Scholars have debated for centuries exactly why Iago does what he does in Shakespeare's "Othello." When Othello asks his former ensign for the motive behind his crimes, Iago refuses to say. His answer: "What you know, you know. From this time forth I never will speak word."
By that point, what we know is very, very nasty. In one fell swoop, he has poisoned Othello, a successful general, against his wife, lovely and virtuous Desdemona, and removed Michael Cassio, his rival for the rank of lieutenant. Staging a drunken brawl works perfectly to stain Cassio's reputation, and pushing his wife, Emilia, to steal an important handkerchief from Desdemona, thereafter planting it in Cassio's room, is just the ticket to inflame Othello with suspicions of an affair between Desdemona and Cassio. With that in motion, Iago takes delight in the fact that Othello is crazed with jealousy, Cassio is ruined, and Desdemona is besmirched in her husband's eyes.
So is Iago just plain evil, spinning schemes for the fun of it? Clearly he's angry about Cassio's promotion, but he could've just gotten rid of him without all the attendant mayhem. Why go to the extent he does? Why use his wife and his friend Roderigo as pawns, letting them suffer without a second thought? Is he seething with envy over Othello's prowess as a military man and the acclaim he's received from the Duke of Venice? Seething with racism and fury that a Moor with dark skin has not only triumphed as a leader but nabbed a prize like the lily-white Desdemona? Or all of the above?
For the Illinois Shakespeare Festival, director John Sipes and his Iago, played by Matt Penn, err on the side of insanity. We see Penn's Iago forge his diabolical plans with passion and even a hint of frenzy, compulsively running his hands over his neck and chest, making it all very personal and quite creepy. It may've been more of a factor of the recent heatwave, but the fact that this Iago seemed to be reveling in the feel of his own sweat certainly ramped up the creepiness.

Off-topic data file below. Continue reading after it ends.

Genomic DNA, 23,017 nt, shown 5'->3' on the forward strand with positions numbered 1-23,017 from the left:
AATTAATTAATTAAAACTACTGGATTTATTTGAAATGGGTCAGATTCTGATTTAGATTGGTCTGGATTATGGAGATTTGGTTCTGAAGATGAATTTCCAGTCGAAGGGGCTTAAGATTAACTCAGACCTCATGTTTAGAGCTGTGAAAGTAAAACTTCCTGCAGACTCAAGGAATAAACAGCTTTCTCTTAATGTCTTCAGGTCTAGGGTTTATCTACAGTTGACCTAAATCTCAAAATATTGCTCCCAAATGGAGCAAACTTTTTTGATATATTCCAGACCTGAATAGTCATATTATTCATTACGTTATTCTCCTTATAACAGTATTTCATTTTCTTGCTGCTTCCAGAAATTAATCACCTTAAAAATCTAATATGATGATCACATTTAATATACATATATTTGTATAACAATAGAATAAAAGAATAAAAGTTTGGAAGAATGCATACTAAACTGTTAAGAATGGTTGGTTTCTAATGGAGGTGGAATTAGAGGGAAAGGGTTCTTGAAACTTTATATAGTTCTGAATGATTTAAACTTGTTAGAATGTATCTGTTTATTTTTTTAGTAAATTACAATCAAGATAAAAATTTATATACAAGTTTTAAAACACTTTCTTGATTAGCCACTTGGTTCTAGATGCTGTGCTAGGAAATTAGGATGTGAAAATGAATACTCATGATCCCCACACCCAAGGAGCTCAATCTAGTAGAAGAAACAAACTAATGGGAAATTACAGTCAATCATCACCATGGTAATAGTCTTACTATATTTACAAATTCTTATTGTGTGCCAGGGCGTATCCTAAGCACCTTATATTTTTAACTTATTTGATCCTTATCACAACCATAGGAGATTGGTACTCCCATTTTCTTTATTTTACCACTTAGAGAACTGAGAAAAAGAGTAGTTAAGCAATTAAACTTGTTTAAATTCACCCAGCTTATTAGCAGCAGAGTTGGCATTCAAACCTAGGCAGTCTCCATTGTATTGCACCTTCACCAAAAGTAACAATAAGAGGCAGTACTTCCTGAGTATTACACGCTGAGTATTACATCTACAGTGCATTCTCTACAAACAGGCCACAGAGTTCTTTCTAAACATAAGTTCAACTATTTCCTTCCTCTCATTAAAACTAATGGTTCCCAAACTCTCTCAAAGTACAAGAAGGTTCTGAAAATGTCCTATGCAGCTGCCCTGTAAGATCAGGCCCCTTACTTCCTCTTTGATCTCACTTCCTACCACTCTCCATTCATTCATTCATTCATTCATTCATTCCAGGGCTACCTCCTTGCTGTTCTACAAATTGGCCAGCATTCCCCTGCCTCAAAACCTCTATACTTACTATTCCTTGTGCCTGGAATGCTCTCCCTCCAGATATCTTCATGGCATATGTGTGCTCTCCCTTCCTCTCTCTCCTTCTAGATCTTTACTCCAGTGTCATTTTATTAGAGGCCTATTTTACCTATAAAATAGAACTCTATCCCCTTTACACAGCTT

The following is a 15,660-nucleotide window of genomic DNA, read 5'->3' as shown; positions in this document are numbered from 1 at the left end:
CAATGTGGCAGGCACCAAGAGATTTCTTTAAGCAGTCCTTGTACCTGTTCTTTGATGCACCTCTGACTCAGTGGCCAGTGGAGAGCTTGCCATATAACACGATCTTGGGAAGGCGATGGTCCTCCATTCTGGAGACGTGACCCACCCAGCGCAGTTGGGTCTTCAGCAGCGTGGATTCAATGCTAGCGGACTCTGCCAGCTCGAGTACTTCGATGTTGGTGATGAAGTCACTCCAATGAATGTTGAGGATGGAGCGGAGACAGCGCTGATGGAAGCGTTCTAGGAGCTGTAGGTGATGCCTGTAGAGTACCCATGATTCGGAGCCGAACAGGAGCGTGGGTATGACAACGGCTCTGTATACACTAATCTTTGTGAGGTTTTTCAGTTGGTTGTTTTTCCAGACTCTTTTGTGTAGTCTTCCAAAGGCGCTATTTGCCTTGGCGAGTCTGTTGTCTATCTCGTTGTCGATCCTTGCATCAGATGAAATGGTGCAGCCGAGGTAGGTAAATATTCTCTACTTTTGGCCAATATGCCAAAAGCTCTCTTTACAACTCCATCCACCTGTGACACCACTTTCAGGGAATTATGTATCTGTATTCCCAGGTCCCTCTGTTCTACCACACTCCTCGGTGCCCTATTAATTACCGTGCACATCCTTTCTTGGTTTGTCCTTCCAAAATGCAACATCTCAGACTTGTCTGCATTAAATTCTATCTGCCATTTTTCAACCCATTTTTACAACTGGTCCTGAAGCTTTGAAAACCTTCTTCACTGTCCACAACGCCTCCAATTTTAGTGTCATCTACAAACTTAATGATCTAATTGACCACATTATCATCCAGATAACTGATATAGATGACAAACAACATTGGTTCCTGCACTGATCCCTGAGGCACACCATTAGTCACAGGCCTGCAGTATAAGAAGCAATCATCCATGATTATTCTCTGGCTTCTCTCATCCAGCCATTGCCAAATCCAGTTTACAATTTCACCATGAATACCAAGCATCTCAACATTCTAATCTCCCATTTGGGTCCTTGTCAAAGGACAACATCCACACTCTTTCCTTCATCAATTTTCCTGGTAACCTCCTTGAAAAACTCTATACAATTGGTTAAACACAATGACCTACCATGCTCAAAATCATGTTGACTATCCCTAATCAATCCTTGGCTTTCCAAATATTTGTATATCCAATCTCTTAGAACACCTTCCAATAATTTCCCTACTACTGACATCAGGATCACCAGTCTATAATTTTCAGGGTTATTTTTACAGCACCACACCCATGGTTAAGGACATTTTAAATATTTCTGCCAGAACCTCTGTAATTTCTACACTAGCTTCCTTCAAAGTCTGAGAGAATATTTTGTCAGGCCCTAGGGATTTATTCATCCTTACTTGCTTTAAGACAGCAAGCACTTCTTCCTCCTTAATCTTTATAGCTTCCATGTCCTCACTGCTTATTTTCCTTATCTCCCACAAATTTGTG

At the onset, Daver Morrison's Othello is a proper figure to envy, magnificent in glowing green trousers and a cape designed by Helene Siebrits, every bit the confident general who believes the world (or at least Venice) is his oyster. And after Iago spins his web, as his doubts begin to cloud his brain, Morrison shows a descent into madness that is both inevitable and terrifying. As his Desdemona, Amanda Catania creates a vibrant, warm woman, one who clearly adores -- and is passionate for -- her husband.
In support, Charlie Wright does excellent work as pitiable Roderigo, Andy Talen makes for a tempestuous Cassio, and Corliss Preston is a stunner when she pulls out all the stops with her scorned and scornful Emilia.
Sipes has also staged some scary, shadowy fights, while Michael Rasbury's moody musical compositions set the proper tone.
All in all, the ISF "Othello" is powerful and hot-blooded, disturbing and passionate.
By William Shakespeare
Illinois Shakespeare Festival
at Ewing Manor
Director: John Sipes